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his role as master builder he rammed the bronx expressway and parkway system straight through dozens of working class neighborhoods seemingly uncaring about the destruction of whole communities. massive housing projects conceived as utopian solutions to stacking the poor in centralized vertical ghettos were also his bright idea. he did leave some pretty impressive works behind though like the tri borough bridge, flushing meadows park. the bronx happens to be the home of the two largest parks in new york city. you see stuff here you probably ain't seen in central park. >> they come from honduras, guatemala and belize and they trace their ethnic group back to a single slave hip that crashed off st. vincent. where is home for many of the
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community living in the u.s.? you guessed it, the bronx. >> living in the bronx you're able to travel the world without leaving the borough. >> right. >> it's like an addiction. when you go to the other country and you are just looking around like where's that one thing i'm looking for? to be able to do that really in your own backyard it's -- >> cool. >> over here we had it -- banana, and coconut soup. >> well, that sounds good. >> yeah. neck bones yeah, let's do that. >> okay. so let's put some in here. >> mashed plantans come with every dish. >> that's part of it.
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you never have it without them. >> yeah. same method. same right hand. same everything. >> there's fish in coconut soup. >> blue fish and nice smoked neck bones with bananas. >> that's officially awesome already. >> that's tasty. >> that's really good. >> underexploited fish. one of my favorites. >> do you know what i noticed already? the bronx is big. >> how ludicrous and shameful is it that i can see my house from here and i have no idea where i am. >> no fault of your own but that's what keeps the bronx so amazing is that you have all of these in touch ethnic enclaves. >> i didn't know there were hondurans here. >> right. >> no clue. >> have been saying the neck is the next big thing for years
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now. still waiting. ♪ i finally found the right snack ♪ [ female announcer ] fiber one.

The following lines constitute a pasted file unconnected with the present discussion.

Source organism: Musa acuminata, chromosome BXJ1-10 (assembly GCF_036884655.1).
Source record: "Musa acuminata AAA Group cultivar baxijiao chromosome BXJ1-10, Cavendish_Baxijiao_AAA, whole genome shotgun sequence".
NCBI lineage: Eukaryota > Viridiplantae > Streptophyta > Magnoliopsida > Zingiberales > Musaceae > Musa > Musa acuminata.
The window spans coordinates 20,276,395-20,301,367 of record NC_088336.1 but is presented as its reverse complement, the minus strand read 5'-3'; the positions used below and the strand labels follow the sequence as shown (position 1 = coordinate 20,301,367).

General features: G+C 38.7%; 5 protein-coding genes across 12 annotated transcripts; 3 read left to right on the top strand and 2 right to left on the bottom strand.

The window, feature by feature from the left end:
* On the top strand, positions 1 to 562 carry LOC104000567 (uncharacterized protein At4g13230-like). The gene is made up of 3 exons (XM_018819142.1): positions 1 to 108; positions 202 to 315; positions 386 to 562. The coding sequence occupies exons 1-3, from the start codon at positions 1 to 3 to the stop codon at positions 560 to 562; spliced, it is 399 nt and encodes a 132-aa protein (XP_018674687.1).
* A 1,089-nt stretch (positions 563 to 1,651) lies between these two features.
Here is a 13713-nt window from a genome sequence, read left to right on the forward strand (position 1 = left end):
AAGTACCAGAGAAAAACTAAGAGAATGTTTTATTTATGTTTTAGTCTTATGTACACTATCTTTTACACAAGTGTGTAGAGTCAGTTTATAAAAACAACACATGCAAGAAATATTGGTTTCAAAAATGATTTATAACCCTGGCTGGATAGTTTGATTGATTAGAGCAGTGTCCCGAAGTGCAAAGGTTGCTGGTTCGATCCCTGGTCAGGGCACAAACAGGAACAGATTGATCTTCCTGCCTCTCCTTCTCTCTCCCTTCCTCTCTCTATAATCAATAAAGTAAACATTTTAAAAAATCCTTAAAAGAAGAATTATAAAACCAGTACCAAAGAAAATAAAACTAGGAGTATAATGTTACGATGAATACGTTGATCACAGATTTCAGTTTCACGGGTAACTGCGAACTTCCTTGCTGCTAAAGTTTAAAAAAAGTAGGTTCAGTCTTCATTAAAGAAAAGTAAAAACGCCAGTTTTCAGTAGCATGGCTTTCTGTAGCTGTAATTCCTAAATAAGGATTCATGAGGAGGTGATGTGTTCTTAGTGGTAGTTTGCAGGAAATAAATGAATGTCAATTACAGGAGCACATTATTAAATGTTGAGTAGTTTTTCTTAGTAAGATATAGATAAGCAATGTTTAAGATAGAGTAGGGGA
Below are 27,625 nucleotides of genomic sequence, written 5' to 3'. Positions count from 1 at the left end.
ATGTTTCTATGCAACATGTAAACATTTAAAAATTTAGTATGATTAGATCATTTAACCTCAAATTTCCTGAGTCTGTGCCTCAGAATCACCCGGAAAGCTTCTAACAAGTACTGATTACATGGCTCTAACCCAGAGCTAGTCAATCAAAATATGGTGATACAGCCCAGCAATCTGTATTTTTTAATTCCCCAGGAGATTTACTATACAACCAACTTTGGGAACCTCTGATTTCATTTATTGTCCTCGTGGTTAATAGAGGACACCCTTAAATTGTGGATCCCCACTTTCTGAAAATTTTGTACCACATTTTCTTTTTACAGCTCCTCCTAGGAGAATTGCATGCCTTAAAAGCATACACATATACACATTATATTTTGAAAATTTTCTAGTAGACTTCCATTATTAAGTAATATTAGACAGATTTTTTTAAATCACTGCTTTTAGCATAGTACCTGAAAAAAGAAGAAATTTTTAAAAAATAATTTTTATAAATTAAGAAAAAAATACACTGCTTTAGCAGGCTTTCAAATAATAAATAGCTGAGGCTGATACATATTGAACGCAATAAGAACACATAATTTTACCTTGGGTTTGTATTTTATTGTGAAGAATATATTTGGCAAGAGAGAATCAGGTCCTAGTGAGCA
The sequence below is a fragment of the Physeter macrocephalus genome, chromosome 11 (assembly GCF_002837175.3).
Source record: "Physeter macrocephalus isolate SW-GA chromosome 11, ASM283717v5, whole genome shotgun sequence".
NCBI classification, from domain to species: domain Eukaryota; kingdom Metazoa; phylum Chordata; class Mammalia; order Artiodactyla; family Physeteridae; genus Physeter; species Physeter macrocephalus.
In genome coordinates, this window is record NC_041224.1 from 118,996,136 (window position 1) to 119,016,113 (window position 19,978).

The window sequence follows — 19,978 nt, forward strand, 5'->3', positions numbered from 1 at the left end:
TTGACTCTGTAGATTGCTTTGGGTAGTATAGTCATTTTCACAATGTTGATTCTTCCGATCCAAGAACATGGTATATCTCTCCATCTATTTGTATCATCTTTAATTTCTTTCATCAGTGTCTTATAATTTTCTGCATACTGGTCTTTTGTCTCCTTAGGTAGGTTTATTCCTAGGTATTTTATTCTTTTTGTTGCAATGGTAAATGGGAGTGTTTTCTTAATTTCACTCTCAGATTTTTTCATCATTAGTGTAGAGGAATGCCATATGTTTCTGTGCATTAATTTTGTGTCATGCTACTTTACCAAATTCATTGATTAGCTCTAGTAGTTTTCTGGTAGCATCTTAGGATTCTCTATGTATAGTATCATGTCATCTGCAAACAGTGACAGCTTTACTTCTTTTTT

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people from all over the world reside in the bronx. as a matter of fact we have residents from every continent on the face of the earth and if you count the penguins in the bronx zoo, that includes antarctica. ♪
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the well spring of hip hop is right around here. a mostly jamaican community of bronx river and south bronx. jamaicans began arriving here back in the 50s and still today jamaican food, the culture, the music is all over. >> sundial international
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headquaters. a bronx institution since the 70s. >> this is one of the ingredients. this is the mahogany bar. this is used for any type of bodily weaknesses. >> pops baba as he's called a heeler. he uses recipes passed down from mothers, aunties, blends of herbs, spices, barks and woods. >> i don't care what is wrong with you, you're going to show improvement. >> whatever ails, he has a cure. wood root cure for the blood t body, the nerves and traditional african man back. help i don't say you get your manhood back among other things. >> about 1956 when i came to america. so i could make it in bronx
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river. i would go in the car and i would sell it in the bronx. the bronx is the best place in america. nowhere like the bronx. >> in the yard out back freshly roasted jamaican coffee and this man. the t-rex of music. africa bombada. they go back together to the same housing projects. >> yes. >> his associations in the zoo nation were instrumental in shaping what became hip hop culture. break dancing, graffiti, dee
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jaying and rap. >> you take the label off. >> yeah we put takes on it or we soaked the label off. you had spies in these other camps trying to find out what was that beat. so i used to soak it up. i used to put it on tape to cover the records and we were digging in the crates hard. >> you were a veracious in your musical taste. how did you come about it. >> i took it home and i heard the sound i said whoa. i said this is some funky. man, this is some futuristic type of funk here. whether they didn't know they was doing some kind of funk. the miami bay sound and since the beginning we always pay tribute to james brown, sly and
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the family stone for bringing the funk and once the hip hop came and to all the pioneers of hip hop. >> in west jamaica another working class community where subway service is limited and people have to get up and go to work and often make the long hump to another borough. afterwards, the person could use a drink. and if you're a jamaican person you can use the every day go to drink of back home. any time day and night wray and nephew. >> it was a strong jamaican rum. you get it with cranberry juice, with milk, or water. water would be in any other borough is what wray and nephew